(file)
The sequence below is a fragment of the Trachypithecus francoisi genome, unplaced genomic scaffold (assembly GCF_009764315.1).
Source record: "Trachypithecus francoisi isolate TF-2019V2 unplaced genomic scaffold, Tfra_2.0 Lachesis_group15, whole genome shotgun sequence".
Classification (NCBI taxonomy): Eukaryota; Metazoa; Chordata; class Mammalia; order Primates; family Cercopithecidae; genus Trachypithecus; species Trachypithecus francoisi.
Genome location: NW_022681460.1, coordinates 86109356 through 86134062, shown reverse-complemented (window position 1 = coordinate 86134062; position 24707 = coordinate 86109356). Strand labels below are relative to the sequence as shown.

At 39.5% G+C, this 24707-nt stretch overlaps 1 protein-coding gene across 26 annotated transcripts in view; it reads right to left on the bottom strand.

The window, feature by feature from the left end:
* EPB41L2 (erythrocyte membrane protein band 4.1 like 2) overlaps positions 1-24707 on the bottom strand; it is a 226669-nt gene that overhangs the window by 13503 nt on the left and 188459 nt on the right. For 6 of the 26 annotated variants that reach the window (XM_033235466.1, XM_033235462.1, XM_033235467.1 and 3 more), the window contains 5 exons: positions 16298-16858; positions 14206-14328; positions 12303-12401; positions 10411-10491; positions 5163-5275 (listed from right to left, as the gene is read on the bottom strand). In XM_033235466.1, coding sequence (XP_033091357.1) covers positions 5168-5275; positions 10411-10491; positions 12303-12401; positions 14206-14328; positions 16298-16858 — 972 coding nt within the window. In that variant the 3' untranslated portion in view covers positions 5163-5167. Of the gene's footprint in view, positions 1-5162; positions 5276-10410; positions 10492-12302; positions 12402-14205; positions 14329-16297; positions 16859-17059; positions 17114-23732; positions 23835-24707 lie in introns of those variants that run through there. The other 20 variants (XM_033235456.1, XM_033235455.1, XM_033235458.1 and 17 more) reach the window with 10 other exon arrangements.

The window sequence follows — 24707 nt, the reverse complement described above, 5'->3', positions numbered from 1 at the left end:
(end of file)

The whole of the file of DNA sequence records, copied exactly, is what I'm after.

The sequence below is a fragment of the Trachypithecus francoisi genome, unplaced genomic scaffold (assembly GCF_009764315.1).
Source record: "Trachypithecus francoisi isolate TF-2019V2 unplaced genomic scaffold, Tfra_2.0 Lachesis_group15, whole genome shotgun sequence".
Classification (NCBI taxonomy): Eukaryota; Metazoa; Chordata; class Mammalia; order Primates; family Cercopithecidae; genus Trachypithecus; species Trachypithecus francoisi.
Genome location: NW_022681460.1, coordinates 86109356 through 86134062, shown reverse-complemented (window position 1 = coordinate 86134062; position 24707 = coordinate 86109356). Strand labels below are relative to the sequence as shown.

At 39.5% G+C, this 24707-nt stretch overlaps 1 protein-coding gene across 26 annotated transcripts in view; it reads right to left on the bottom strand.

The window, feature by feature from the left end:
* EPB41L2 (erythrocyte membrane protein band 4.1 like 2) overlaps positions 1-24707 on the bottom strand; it is a 226669-nt gene that overhangs the window by 13503 nt on the left and 188459 nt on the right. For 6 of the 26 annotated variants that reach the window (XM_033235466.1, XM_033235462.1, XM_033235467.1 and 3 more), the window contains 5 exons: positions 16298-16858; positions 14206-14328; positions 12303-12401; positions 10411-10491; positions 5163-5275 (listed from right to left, as the gene is read on the bottom strand). In XM_033235466.1, coding sequence (XP_033091357.1) covers positions 5168-5275; positions 10411-10491; positions 12303-12401; positions 14206-14328; positions 16298-16858 — 972 coding nt within the window. In that variant the 3' untranslated portion in view covers positions 5163-5167. Of the gene's footprint in view, positions 1-5162; positions 5276-10410; positions 10492-12302; positions 12402-14205; positions 14329-16297; positions 16859-17059; positions 17114-23732; positions 23835-24707 lie in introns of those variants that run through there. The other 20 variants (XM_033235456.1, XM_033235455.1, XM_033235458.1 and 17 more) reach the window with 10 other exon arrangements.

The window sequence follows — 24707 nt, the reverse complement described above, 5'->3', positions numbered from 1 at the left end: